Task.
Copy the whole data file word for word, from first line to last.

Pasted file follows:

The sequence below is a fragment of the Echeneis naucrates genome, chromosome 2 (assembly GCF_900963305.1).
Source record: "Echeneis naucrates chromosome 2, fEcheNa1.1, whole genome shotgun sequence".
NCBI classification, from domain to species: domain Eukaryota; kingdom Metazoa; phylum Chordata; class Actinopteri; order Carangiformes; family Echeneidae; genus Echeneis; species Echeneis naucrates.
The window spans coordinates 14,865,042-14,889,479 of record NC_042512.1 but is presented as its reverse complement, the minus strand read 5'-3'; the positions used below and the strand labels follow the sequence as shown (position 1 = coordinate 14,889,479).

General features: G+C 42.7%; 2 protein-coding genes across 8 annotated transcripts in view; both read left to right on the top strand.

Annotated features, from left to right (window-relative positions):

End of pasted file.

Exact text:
The sequence below is a fragment of the Echeneis naucrates genome, chromosome 2 (assembly GCF_900963305.1).
Source record: "Echeneis naucrates chromosome 2, fEcheNa1.1, whole genome shotgun sequence".
NCBI classification, from domain to species: domain Eukaryota; kingdom Metazoa; phylum Chordata; class Actinopteri; order Carangiformes; family Echeneidae; genus Echeneis; species Echeneis naucrates.
The window spans coordinates 14,865,042-14,889,479 of record NC_042512.1 but is presented as its reverse complement, the minus strand read 5'-3'; the positions used below and the strand labels follow the sequence as shown (position 1 = coordinate 14,889,479).

General features: G+C 42.7%; 2 protein-coding genes across 8 annotated transcripts in view; both read left to right on the top strand.

Annotated features, from left to right (window-relative positions):